Over the last two and a half months our graduate course, Emotion, Health, and Stress, has examined how humans deal with stressors (acute and chronic). Our readings helped us engage on biological stress responses as well as decisions we personally make to handle stress (e.g., fight or flight). We were able to explore how technology, dieting, diseases, and post-traumatic stress disorder all have important roles when understanding stress and health. Most importantly, we were able to discuss how stress effects humans directly and indirectly, as well as what can be done to properly deal with those stressors. In this post, I will discuss those three topics – intergroup stress, geopolitical stress, and stress management II.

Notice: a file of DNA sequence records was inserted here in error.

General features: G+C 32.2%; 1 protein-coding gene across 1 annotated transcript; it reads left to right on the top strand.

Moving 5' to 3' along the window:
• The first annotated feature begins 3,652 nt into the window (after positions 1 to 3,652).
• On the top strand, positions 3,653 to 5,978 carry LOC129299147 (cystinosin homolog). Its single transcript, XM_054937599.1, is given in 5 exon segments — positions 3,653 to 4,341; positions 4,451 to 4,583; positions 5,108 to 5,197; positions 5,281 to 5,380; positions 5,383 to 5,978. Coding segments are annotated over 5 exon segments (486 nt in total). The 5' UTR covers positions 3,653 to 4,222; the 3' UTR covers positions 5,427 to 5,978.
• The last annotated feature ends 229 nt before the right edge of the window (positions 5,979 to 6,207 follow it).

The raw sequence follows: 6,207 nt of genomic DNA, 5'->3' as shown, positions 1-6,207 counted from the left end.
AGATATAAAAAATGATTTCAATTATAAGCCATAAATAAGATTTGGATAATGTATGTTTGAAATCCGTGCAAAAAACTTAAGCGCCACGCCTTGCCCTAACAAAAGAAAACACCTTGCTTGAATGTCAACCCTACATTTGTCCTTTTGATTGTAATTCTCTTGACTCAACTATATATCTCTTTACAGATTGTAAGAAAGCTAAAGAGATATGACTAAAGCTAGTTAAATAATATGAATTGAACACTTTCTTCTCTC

To begin, we’ll review how group differences during intergroup interactions can increase stress and lead to biased decision making within the social health care domain. Sapolsky (2004) emphasizes how people in poverty and members of minority groups may experience greater risks of illnesses (e.g., Latinos with stomach cancer) and may have the most difficult times when trying to receive proper care. For instance, Major et al. (2013) showed that Black patients were less likely to be recommended appropriate treatment compared to White patients and Sapolsky (2004) emphasized how paramedics may be less likely to revive a poorer person on the way to the hospital (compared to a wealthier individual). This becomes a vicious cycle as minority group members (e.g., Black individuals) who have low expectations of procedural justice (being treated fairly) may shorten their telomeres – which is linked to increased risk of stress related illnesses (Lucas et al., 2017). While these attitudes and behaviors from Whites or people in positions of power may be due to implicit racial biases (Major et al., 2013), it may also be due to the fear of being perceived as prejudice which could affect decision making abilities in highly emotional situations. Trawalter et al. (2012) showed that Whites who do not want to be perceived as prejudice (high on external motivation to respond without prejudice), tend to be anxious, avoid contact, and stressed both during interracial contacts and overtime. This is important because if some minority groups (e.g., Blacks) are being perceived as less warm and friendly, and interacting with them increases your stress, then professional decisions may be influenced by your willingness to end the interaction as soon as possible – in order to reduce your own stress – leaving the patient with less than recommended services.